[DJANGO screens Tuesday January 22nd at 7:00 pm at the Capitol Theatre in cooperation with the Cleveland Cinematheque.]
Review by Bob Ignizio
If imitation really is the sincerest form of flattery, then Italian filmmakers in the nineteen sixties, seventies, and early eighties must be among the most prolific dispensers of compliments in human history. Throughout those decades, pretty much any film that turned a profit quickly spawned at least a dozen low budget knock-offs. Often it was American product that would kickstart these trends, but one notable exception was the Italian film A FISTFUL OF DOLLARS, directed by Sergio Leone and starring Clint Eastwood, that would give birth to countless “spaghetti westerns”.
One of the earliest and best films to follow in Leone's footsteps was Sergio Corbucci's DJANGO, which as could sometimes be the case with these kind of rip-off films, actually wound up bringing enough new elements to the table to wind up a minor classic itself. The success of DJANGO in turn led to even more films using the Django name,whether there was any actual connection to the original film or not. These rip-offs of a rip-off eventually culminated in Quentin Tarantino's DJANGO UNCHAINED, which also stole DJANGO's super catchy theme song and is probably the main reason most people are even bothering to read this review.
The plot of DJANGO involves the titular character, a former Union solider played by Franco Nero, looking to get revenge on a Confederate officer named Jackson (Eduardo Fajardo) responsible for the death of his wife. Although he does have a name, Django is essentially a variation on Clint Eastwood's “man with no name” from FISTFUL and its follow-ups, a stoic antihero who does good only as a byproduct of his personal quest for vengeance. What Corbucci adds to the mix is a greater level of violence and the iconic visual gimmick of Django dragging around a coffin containing a Gatling gun. It's also notable that the morality in DJANGO is even murkier than in FISTFUL, represented visually by the incredibly muddy town that provides the setting for much of the action.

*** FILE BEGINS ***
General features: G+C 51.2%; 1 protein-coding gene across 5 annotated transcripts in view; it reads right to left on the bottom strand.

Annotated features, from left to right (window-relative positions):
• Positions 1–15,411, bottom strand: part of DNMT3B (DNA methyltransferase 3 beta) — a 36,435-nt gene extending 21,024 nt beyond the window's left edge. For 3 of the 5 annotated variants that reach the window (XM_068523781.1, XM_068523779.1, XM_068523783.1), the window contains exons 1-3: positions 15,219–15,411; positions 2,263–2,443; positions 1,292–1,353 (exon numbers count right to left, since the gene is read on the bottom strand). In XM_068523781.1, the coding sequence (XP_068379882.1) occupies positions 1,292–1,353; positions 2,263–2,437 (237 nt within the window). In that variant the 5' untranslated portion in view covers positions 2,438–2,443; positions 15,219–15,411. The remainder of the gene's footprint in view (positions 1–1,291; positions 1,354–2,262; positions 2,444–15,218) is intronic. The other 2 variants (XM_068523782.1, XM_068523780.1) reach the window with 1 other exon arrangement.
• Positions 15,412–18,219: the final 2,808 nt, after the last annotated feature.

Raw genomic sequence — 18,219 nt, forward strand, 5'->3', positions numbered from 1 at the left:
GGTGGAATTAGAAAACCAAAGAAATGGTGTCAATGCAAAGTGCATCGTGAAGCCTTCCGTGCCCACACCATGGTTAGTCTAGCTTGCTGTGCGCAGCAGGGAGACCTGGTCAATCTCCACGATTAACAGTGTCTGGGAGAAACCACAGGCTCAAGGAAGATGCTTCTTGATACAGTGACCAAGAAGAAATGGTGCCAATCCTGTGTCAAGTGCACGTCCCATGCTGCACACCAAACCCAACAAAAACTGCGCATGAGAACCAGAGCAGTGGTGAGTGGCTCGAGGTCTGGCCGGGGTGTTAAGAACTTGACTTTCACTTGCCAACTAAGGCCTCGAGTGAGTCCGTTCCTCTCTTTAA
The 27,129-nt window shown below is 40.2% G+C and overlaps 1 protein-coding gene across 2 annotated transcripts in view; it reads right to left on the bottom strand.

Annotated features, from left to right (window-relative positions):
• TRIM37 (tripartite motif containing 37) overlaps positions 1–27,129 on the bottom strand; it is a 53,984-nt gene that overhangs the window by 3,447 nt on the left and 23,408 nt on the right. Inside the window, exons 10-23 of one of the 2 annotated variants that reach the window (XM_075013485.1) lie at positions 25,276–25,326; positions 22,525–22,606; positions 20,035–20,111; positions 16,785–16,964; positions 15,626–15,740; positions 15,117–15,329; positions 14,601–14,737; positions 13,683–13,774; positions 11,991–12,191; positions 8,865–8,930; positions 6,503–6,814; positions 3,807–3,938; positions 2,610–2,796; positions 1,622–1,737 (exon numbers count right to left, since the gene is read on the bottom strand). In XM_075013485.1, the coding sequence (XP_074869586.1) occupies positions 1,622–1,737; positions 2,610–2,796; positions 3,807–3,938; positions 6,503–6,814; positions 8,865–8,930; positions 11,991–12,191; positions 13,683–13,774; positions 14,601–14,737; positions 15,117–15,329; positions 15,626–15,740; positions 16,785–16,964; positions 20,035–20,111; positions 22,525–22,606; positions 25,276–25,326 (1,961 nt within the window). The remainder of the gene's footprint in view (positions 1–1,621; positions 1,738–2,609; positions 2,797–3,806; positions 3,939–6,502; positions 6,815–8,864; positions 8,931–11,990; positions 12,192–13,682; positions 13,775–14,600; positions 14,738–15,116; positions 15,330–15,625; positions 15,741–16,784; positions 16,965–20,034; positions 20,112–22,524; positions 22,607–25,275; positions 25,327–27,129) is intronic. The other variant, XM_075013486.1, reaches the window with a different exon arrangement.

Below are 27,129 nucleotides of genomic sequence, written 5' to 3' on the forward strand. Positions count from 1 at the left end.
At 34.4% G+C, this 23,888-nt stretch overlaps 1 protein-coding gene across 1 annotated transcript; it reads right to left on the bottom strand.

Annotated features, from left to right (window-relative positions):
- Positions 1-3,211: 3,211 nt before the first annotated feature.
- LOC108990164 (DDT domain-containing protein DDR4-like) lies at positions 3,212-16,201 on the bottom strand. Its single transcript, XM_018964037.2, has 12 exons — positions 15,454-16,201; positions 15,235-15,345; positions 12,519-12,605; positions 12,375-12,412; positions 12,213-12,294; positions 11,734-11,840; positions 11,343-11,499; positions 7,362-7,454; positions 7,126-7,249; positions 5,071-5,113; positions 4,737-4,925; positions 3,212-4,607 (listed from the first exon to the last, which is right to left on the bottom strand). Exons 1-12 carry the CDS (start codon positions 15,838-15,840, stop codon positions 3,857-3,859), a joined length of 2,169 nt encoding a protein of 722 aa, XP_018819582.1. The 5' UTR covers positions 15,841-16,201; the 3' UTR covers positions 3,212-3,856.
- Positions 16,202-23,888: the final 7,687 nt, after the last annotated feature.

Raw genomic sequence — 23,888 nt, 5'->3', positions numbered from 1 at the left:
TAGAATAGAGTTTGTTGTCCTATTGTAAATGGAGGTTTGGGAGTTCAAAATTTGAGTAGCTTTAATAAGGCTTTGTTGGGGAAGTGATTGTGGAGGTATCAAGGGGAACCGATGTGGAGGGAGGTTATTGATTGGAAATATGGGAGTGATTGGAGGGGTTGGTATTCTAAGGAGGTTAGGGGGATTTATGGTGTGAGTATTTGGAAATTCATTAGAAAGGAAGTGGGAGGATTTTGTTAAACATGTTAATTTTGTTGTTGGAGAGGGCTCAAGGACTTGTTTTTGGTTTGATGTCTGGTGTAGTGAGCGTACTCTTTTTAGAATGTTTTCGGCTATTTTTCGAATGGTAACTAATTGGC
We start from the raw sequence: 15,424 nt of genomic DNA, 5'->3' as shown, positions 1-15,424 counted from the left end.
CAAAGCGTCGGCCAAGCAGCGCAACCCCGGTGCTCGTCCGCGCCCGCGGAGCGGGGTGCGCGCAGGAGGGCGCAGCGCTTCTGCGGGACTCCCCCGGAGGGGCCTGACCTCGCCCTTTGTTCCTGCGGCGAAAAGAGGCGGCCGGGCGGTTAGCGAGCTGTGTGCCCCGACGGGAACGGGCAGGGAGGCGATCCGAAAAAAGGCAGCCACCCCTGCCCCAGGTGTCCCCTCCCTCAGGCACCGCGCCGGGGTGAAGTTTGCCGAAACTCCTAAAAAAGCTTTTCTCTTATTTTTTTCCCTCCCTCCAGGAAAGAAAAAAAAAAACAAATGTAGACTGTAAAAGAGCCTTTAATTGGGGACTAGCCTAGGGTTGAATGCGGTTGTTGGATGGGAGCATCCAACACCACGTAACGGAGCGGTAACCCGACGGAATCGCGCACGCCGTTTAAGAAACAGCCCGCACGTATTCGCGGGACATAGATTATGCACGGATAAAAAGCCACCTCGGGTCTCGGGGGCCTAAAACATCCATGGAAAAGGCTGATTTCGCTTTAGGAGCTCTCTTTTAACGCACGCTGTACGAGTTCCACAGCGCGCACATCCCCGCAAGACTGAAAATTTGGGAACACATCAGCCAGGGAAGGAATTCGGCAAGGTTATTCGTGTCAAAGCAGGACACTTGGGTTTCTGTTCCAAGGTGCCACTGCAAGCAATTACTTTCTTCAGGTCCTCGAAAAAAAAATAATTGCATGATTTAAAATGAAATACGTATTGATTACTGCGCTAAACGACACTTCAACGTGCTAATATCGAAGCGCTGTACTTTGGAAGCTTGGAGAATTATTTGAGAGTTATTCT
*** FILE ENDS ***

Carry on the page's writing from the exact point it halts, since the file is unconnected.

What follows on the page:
Like most Italian films of the time, DJANGO was shot without sound and dubbed in post production for the various territories it was sold to. So while the Cinematheque and Capitol Theatre are showing the film in Italian with English subtitles, this is no more the “true” version of the film than its English dub. Personally I find the English spoken dialogue to play better than the subtitles provided for the Italian version, but either way this is still a highly entertaining, and extremely violent film. 3 out of 4 stars.